There is a better way to determine risk of heart disease than measuring cholesterol, according to a new study by cardiologists from the Research Institute of the McGill University Health Centre (MUHC). This study shows that measuring the amount of a protein called apoprotein B or apoB, is a more accurate and efficient test than measuring cholesterol. These findings will be published in the March issue of the international journal, The Lancet.
ôThe tradition in clinical practice is to look at the levels and ratios of cholesterol as predictors of cardiovascular disease, ö says Dr. Allan Sniderman, MUHC cardiologist and first author of the study. ôBecause this test has its limitations we decided to look at other possibilities. This study shows that apoB is a more robust indicator of a cardiac events and we suggest that it is superior to looking just at cholesterol levels.ö
Sniderman and colleagues from Australia, British Columbia, Sweden and The Netherlands, analyzed data from epidemiological studies and clinical trials involving thousands of heart patients. Their overwhelming conclusion was that, although measuring levels of cholesterol is a good start, it is not enough. ôWhen we looked at data from patients who had their cholesterol levels lowered using medications, we found that their apoB levels were still high. This suggests that these patients are still at risk of having a heart attack. This is a concern because according to the cholesterol results, the patient was adequately treated,ö says Dr. Sniderman.
Because apoproteins can be accurately and inexpensively measured in routine clinical laboratories, we suggest that this measurement should be brought into clinical practice. In addition, this test is considerably more convenient to the patients because fasting is not required, ô concludes Dr. Sniderman.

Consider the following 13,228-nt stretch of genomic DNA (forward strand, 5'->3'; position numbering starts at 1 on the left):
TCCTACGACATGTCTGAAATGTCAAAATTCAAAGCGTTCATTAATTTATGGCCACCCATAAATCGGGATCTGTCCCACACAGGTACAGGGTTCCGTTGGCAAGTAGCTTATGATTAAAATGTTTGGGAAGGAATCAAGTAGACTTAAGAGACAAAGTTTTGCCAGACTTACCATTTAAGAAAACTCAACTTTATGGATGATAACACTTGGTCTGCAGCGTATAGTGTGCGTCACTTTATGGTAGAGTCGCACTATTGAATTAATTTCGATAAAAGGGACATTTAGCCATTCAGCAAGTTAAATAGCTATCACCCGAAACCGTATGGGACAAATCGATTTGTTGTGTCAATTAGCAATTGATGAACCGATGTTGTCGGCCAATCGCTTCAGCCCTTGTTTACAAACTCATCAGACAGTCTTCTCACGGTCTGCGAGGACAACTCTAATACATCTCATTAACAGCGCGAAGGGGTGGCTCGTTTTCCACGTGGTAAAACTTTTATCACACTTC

Apoproteins are specialized transport proteins that carry lipids, or fats in the blood. Most of the cholesterol in blood is present in low-density lipoprotein (LDL) particles. Each LDL particle contains one molecule of apoB, which surrounds and stabilizes it. LDL particles differ in size depending on how much cholesterol they contain. The smaller LDL particles have less cholesterol, but are associated the most with coronary artery disease and are more dangerous to have circulating in the blood than the larger LDL molecules that contain more cholesterol. An increased number of LDL particles in the blood will lead to a greater risk of heart attacks or strokes. Lowering LDL particle number is the most powerful method now available to lowering the risk of heart attacks.
For more information, please contact:
Christine Zeindler, MSc
Communications Coordinator (Research)
McGill University Health Centre Communications Services
Christine Zeindler | MUHC Communications
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